C-C-C-C-h-a-n-g-e….

Nobody likes to have change forced on them. Nobody I know, anyway. Most of us don’t mind a little change, especially if it’s our idea. I think it was metaphysical teacher Stuart Wilde who once said, “If you are being run out of town, get in front of the mob and act like it’s a parade.” I got to see him in Las Vegas, shortly before he transitioned. He was masterful at making use of whatever life threw at him. Because he presented such a larger-than-life target, people were always throwing stuff. It didn’t matter to him at all. He’d use every bit of the notoriety, transmute it into fame, and use it for his benefit.

The world is in a period of great change, as is CSL Tucson, as are (likely) each of us. It isn’t as though we can actually say ‘Stop the world, I want to get off’, although there are ways we can sometimes lessen the effect of changes we experience. Not all of these techniques are useful in the long run. We can resist change, be in denial by pretending change isn’t happening, we can numb ourselves with any of our familiar, faithful and friendly addictions, or we can work with the change and turn it to our use, if not our benefit.

A few weeks ago, I listened to an audiobook by Thomas Friedman entitled Thank You For Being Late. In it, he described how the rate and intensity of technological change continues to increase ever more rapidly, and that changes that used to take decades or generations were now occurring within a few years. I know for me, I’m actively embracing some aspects of this technology change, and others I’m doing my best to drag my feet. Some changes, choices and options seem really cool, and some I really do struggle to see the merit or point.

“To exist is to change, to change is to mature,
to mature is to go on creating oneself endlessly.”
—Henri Bergson

In the case of moving the Office and Education Center, this wasn’t a change that we actively solicited. On one (status quo) level, we were hoping that the heirs of our previous landlord would never find a buyer for the East River Rd property and we could be left in peace to do our thing. It wasn’t the greatest workspace or classroom space ever, but it was familiar, and acceptably comfortable. Some people didn’t like the driveway or thought the old homestead was ugly. We really wouldn’t have been inspired to change anything on our own. Change is work! Change requires movement, action and decisions! And yet, once our office building had been sold, and we petitioned for extra time to get ourselves moved (we did get an extra week), we suddenly found ourselves motivated to discover & create beneficial change for ourselves. The unhappy rattlesnake under the trashcans was simply an encouragement. (No humans, snakes or trashcans were harmed in that encounter.) The outcome that is unfolding before our eyes is more magnificent that any one of us on your Board could ever have imagined, and I feel excited and enthused by our ‘greatest yet next to be.’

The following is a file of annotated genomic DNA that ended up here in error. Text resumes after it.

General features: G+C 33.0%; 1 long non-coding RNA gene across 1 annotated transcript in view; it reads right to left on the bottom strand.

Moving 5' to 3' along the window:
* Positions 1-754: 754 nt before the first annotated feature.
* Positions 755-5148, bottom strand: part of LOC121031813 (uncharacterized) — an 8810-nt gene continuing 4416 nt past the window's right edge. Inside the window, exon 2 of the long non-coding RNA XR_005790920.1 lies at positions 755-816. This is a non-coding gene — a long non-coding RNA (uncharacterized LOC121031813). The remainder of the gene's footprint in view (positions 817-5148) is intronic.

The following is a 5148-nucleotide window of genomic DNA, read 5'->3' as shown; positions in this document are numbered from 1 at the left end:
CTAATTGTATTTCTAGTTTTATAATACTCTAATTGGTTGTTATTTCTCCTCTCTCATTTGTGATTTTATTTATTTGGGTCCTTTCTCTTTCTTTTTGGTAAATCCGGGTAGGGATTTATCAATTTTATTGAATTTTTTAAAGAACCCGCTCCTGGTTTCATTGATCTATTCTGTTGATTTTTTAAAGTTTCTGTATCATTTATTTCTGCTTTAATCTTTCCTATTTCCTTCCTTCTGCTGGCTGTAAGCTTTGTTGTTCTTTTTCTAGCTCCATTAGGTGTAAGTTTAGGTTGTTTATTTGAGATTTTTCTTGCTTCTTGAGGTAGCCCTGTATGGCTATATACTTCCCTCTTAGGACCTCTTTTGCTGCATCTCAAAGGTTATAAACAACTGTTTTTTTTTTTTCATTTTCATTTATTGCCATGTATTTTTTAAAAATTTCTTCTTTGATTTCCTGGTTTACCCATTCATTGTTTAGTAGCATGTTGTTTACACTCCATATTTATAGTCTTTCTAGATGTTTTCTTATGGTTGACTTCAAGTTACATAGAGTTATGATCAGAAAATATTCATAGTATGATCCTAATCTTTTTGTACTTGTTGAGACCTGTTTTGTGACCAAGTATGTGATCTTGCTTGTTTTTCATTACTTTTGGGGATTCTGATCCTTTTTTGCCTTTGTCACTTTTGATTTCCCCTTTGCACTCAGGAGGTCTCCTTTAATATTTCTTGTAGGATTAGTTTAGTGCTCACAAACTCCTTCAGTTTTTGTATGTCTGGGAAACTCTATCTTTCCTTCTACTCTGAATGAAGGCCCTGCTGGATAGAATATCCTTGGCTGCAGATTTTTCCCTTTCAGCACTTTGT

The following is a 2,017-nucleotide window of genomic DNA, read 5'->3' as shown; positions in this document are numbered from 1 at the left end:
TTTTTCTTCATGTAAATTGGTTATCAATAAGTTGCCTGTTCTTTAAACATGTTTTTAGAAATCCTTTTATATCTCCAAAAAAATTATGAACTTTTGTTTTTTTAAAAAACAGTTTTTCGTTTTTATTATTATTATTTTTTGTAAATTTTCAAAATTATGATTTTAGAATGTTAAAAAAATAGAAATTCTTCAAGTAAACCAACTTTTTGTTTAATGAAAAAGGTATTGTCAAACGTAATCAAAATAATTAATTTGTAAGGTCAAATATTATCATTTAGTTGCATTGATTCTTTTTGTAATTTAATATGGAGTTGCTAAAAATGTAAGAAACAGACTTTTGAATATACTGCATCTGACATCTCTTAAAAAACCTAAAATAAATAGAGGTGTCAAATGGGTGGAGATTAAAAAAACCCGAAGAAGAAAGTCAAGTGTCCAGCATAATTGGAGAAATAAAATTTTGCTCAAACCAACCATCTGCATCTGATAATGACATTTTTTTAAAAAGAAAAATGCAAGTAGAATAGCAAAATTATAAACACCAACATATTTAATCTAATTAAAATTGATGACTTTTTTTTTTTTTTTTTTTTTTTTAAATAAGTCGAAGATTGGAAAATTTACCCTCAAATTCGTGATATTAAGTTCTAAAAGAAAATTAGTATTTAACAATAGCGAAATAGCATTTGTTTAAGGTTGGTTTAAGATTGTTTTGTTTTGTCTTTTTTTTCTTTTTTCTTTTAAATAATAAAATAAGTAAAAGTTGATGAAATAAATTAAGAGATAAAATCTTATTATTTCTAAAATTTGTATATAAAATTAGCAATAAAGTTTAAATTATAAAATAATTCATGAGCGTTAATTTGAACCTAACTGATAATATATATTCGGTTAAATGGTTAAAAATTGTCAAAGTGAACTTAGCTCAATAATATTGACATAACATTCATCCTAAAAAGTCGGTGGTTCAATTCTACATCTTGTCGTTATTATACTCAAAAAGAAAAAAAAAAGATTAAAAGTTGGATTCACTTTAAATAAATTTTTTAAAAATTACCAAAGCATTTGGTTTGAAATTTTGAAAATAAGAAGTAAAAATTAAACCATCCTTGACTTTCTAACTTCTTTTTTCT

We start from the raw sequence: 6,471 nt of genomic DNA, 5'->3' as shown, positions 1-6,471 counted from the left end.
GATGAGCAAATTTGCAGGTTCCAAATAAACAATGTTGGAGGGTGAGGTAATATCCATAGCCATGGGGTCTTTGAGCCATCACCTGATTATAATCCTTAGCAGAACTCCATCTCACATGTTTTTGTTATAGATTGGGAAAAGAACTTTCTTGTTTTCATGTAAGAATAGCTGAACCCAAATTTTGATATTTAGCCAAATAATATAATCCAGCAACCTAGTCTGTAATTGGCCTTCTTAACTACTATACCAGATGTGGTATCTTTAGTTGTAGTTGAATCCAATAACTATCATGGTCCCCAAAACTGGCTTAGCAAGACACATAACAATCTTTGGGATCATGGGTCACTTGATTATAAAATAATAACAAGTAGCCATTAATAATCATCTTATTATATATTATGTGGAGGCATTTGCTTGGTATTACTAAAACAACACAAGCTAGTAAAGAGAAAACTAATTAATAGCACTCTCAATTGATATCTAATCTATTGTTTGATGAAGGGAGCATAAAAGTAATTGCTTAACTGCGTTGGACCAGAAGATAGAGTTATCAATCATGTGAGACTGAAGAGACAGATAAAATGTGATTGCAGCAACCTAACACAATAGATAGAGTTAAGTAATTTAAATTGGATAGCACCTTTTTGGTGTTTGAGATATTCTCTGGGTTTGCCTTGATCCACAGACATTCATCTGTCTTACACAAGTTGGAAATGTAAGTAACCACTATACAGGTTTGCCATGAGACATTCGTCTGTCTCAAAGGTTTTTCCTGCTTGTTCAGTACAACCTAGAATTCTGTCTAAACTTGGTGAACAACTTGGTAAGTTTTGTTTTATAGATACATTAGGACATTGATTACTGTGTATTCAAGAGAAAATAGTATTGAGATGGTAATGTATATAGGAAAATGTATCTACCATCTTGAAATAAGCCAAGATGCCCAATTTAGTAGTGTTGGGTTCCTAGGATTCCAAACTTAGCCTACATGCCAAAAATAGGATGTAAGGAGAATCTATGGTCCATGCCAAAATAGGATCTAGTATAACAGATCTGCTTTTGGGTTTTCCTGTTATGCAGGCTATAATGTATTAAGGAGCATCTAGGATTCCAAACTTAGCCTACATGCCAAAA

So if change happens whether we want it to or not, how can we make use of it? It sounds so noble to say ’embrace change’, and yet, that really is the best option when change seems mandated. Without this change that was ‘forced upon us’, we never would have even considered the possibility of purchasing and actually owning our Office and Education Center, and would have continued to pay rent to a landlord and be at their whim about raising the rent or selling the property out from under us. At the same time, I have this glimmer of awareness that we had shifted our collective consciousness enough that we were ready, as an organization, to become owners of our own Office and Educational Center, and start building equity for ourselves instead of for another. To me, that’s exciting growth for us as a spiritual community.

–Rev Janis Farmer

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